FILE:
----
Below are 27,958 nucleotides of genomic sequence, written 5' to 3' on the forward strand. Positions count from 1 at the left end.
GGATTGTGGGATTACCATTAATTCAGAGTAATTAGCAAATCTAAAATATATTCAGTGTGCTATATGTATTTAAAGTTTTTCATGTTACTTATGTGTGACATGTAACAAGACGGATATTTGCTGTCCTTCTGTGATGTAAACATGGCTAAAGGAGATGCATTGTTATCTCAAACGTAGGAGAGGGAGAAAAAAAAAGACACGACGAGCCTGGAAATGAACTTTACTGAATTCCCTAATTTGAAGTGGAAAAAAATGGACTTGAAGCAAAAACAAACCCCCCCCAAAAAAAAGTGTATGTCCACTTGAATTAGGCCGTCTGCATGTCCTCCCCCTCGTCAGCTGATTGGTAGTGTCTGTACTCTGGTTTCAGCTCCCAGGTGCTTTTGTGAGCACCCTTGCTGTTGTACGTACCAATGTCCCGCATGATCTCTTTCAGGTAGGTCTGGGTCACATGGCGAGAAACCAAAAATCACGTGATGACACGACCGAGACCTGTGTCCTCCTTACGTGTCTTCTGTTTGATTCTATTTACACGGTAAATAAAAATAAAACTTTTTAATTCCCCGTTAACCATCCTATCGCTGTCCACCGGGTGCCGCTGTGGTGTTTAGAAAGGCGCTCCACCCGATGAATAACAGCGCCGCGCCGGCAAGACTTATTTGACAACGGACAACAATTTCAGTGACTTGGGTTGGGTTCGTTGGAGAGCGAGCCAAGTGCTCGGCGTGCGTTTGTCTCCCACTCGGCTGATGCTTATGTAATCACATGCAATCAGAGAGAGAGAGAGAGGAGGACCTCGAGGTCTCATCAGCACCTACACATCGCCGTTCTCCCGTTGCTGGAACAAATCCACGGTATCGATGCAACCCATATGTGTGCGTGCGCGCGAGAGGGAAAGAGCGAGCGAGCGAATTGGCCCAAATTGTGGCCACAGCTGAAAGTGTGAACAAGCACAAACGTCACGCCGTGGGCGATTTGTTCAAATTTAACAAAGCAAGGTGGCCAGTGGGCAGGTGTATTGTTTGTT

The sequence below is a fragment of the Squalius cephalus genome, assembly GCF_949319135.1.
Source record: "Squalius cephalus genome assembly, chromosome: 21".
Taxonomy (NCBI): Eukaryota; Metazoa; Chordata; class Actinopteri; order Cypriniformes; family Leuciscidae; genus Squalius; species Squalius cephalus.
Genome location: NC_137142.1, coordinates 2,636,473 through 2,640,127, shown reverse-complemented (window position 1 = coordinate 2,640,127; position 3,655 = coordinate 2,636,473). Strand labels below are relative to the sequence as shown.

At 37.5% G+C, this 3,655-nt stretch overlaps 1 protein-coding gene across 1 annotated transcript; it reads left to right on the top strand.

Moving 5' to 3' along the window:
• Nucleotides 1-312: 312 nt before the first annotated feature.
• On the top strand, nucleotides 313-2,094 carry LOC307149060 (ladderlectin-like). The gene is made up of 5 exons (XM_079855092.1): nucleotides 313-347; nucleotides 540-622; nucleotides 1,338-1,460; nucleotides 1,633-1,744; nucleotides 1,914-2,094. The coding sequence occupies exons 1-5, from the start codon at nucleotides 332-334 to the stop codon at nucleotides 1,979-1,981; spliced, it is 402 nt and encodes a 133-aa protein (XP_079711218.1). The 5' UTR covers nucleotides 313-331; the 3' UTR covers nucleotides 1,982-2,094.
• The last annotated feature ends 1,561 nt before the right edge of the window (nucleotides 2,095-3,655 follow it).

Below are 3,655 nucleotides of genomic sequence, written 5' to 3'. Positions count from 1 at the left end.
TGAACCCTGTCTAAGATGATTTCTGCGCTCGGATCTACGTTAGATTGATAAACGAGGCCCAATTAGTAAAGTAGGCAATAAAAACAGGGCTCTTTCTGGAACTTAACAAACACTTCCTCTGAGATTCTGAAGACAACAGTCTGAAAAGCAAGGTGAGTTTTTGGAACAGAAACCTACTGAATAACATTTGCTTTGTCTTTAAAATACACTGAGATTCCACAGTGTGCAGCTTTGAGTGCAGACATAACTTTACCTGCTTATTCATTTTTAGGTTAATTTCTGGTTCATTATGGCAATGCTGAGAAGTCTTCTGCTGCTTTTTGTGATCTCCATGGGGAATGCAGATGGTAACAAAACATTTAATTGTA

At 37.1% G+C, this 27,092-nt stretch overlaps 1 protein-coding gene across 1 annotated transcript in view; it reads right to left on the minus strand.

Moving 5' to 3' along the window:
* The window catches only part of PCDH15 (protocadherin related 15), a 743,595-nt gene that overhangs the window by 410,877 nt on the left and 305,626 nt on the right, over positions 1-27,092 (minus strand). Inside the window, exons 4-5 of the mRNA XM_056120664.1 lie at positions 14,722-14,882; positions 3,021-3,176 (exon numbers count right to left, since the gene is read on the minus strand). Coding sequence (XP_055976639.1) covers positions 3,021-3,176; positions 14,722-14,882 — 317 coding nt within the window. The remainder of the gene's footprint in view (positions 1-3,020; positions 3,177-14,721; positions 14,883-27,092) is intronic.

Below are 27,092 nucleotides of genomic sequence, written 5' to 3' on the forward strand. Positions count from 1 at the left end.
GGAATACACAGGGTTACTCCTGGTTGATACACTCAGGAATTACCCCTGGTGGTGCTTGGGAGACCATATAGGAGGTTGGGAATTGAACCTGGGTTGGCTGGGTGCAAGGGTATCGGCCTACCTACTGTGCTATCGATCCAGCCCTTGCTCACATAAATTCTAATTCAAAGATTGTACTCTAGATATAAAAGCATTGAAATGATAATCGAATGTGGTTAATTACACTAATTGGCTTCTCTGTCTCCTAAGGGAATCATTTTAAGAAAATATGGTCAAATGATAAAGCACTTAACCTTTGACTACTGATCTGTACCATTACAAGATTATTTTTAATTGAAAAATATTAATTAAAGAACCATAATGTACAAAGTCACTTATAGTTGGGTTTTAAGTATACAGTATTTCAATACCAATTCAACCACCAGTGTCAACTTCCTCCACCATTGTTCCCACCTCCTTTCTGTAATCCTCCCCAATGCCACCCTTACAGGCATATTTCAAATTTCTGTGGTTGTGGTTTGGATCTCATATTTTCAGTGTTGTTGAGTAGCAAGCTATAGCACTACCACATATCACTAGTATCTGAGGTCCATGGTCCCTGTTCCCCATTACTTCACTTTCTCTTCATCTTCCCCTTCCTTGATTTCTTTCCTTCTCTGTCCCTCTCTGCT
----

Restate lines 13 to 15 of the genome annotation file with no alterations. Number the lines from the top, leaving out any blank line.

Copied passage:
TGAACCCTGTCTAAGATGATTTCTGCGCTCGGATCTACGTTAGATTGATAAACGAGGCCCAATTAGTAAAGTAGGCAATAAAAACAGGGCTCTTTCTGGAACTTAACAAACACTTCCTCTGAGATTCTGAAGACAACAGTCTGAAAAGCAAGGTGAGTTTTTGGAACAGAAACCTACTGAATAACATTTGCTTTGTCTTTAAAATACACTGAGATTCCACAGTGTGCAGCTTTGAGTGCAGACATAACTTTACCTGCTTATTCATTTTTAGGTTAATTTCTGGTTCATTATGGCAATGCTGAGAAGTCTTCTGCTGCTTTTTGTGATCTCCATGGGGAATGCAGATGGTAACAAAACATTTAATTGTA

At 37.1% G+C, this 27,092-nt stretch overlaps 1 protein-coding gene across 1 annotated transcript in view; it reads right to left on the minus strand.

Moving 5' to 3' along the window: